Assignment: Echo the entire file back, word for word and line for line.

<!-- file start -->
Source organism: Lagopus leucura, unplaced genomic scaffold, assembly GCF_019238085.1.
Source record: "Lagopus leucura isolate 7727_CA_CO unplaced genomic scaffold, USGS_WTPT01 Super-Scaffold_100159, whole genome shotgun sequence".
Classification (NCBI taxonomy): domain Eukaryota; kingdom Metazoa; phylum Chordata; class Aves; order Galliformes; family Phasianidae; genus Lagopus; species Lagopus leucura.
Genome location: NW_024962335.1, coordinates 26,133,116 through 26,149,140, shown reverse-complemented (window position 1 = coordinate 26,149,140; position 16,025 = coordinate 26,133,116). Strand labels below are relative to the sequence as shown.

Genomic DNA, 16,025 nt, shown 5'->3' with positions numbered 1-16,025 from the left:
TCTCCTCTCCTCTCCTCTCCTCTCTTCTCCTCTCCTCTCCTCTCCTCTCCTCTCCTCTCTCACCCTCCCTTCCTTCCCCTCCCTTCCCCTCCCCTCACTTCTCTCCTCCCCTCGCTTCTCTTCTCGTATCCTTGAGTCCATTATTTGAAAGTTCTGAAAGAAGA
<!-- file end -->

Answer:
Source organism: Lagopus leucura, unplaced genomic scaffold, assembly GCF_019238085.1.
Source record: "Lagopus leucura isolate 7727_CA_CO unplaced genomic scaffold, USGS_WTPT01 Super-Scaffold_100159, whole genome shotgun sequence".
Classification (NCBI taxonomy): domain Eukaryota; kingdom Metazoa; phylum Chordata; class Aves; order Galliformes; family Phasianidae; genus Lagopus; species Lagopus leucura.
Genome location: NW_024962335.1, coordinates 26,133,116 through 26,149,140, shown reverse-complemented (window position 1 = coordinate 26,149,140; position 16,025 = coordinate 26,133,116). Strand labels below are relative to the sequence as shown.

Genomic DNA, 16,025 nt, shown 5'->3' with positions numbered 1-16,025 from the left:
TCTCCTCTCCTCTCCTCTCCTCTCTTCTCCTCTCCTCTCCTCTCCTCTCCTCTCCTCTCTCACCCTCCCTTCCTTCCCCTCCCTTCCCCTCCCCTCACTTCTCTCCTCCCCTCGCTTCTCTTCTCGTATCCTTGAGTCCATTATTTGAAAGTTCTGAAAGAAGA